A crowded prayer vigil was held at the Islamic Center of Riverside -- the same mosque the shooting suspect Syed Farook attended regularly for years. No one expected what he was capable of.
"No red flag ... never heard from any community member," said Mohammad Ashrif, the Islamic Center of Riverside Board Chair.
The San Bernardino massacre -- the actions of Farook and his wife, Tashfeen Malik -- is now being investigated by the FBI as an act of terrorism.
It adds to the stress of many in Anaheim's Little Arabia, who say they fear a backlash.
"The community is in shock and fear. It's real fear of terrorism, it's real fear ... people are afraid," said Bill Dalati, an Anaheim businessman and an American Syrian.
Dalati says he's received calls from Muslim women concerned about wearing their veils.
"They're asking is it OK to take it off or should we take it off?" he recalled. "We're very afraid for our safety for our kids safety."
At the prayer vigil in Riverside, the message was clear. As they condemned the horrific attack, they extended their sympathy to the victims and their families.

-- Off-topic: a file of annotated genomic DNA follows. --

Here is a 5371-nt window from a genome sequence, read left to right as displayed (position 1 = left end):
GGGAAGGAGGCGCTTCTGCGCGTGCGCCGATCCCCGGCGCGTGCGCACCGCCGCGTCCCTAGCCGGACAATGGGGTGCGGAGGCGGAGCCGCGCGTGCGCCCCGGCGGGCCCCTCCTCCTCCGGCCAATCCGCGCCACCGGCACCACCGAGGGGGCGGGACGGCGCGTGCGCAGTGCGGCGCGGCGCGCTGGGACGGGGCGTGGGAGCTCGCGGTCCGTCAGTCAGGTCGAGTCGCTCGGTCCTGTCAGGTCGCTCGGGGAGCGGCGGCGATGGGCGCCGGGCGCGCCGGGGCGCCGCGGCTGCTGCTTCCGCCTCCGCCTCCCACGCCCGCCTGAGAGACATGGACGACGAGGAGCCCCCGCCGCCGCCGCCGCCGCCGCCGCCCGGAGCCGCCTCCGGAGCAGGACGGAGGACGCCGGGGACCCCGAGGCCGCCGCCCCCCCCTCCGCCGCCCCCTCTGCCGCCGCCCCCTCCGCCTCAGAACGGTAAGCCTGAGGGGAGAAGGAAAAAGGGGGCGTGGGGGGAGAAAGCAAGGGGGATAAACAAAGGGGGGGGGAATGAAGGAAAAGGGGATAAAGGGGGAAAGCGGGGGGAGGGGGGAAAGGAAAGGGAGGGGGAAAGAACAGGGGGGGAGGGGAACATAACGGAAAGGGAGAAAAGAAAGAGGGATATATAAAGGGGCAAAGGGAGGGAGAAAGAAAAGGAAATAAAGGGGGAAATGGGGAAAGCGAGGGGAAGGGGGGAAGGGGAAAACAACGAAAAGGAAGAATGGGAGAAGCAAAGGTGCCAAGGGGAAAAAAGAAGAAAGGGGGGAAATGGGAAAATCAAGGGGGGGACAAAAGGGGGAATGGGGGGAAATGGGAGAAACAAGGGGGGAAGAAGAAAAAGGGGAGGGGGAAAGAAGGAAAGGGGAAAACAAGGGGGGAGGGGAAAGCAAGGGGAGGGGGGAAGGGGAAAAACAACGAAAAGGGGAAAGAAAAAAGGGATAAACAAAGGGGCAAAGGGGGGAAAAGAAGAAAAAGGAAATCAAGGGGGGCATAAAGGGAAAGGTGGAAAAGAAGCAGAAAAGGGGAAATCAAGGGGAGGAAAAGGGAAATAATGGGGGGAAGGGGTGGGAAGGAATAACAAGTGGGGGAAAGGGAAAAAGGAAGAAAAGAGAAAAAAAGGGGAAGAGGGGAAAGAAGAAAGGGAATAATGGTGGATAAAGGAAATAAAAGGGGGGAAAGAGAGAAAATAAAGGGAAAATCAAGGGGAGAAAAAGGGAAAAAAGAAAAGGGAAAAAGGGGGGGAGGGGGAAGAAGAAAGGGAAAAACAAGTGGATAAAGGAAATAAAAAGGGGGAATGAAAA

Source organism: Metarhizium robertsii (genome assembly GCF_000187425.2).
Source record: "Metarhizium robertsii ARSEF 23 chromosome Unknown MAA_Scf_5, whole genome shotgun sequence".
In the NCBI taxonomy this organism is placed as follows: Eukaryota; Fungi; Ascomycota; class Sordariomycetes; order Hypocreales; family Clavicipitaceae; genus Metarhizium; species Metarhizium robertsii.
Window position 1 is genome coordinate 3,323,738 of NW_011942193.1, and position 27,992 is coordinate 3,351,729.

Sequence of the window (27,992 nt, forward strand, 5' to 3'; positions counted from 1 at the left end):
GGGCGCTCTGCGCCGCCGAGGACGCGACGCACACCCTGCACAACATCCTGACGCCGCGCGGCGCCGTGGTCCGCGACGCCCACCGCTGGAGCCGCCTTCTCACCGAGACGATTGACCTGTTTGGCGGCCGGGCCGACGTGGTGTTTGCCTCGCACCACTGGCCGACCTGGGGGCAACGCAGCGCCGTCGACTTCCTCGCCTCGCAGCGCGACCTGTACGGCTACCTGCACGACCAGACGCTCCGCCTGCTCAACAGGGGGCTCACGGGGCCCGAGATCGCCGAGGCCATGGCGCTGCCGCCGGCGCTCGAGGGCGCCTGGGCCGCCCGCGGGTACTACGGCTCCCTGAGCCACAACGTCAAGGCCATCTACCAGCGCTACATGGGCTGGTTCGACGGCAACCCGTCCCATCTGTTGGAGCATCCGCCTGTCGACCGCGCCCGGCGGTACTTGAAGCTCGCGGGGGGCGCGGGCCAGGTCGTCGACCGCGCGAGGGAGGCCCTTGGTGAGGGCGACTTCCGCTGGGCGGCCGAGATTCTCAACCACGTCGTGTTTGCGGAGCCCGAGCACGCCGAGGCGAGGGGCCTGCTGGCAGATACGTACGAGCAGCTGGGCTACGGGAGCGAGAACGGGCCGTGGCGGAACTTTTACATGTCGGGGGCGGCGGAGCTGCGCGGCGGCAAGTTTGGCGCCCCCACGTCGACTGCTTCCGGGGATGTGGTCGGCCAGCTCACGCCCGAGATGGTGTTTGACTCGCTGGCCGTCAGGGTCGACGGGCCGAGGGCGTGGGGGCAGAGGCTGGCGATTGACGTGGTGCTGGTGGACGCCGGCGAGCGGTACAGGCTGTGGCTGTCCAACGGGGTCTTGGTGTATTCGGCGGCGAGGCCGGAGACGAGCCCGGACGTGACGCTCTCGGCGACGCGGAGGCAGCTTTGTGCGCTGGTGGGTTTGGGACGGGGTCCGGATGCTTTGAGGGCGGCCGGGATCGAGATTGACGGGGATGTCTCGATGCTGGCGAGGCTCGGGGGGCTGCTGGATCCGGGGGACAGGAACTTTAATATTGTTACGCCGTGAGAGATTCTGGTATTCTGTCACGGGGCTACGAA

Leaders urged Muslims not to change how they dress or how they appear, and not to be afraid to come to worship.
"This is the time to do your life as normally as you've done it before," Hussam Ayloush, the executive director of CAIR-LA, told the crowd. "We are not less American than anyone else and we will not allow any other person to make us less human or less American."
Ayloush added, "Don't let anyone divide the community -- not terrorists, or murderers."
Leaders also urged Muslims to stay vigilant: If they see anything or anyone suspicious, report it to law enforcement.
At the same time, Muslim leaders said they hoped the investigation will provide more information to help better explain how someone who worshiped alongside them could turn into such a monster.
Local Muslims fear backlash from San Bernardino attack
SAN BERNARDINO MASS SHOOTING
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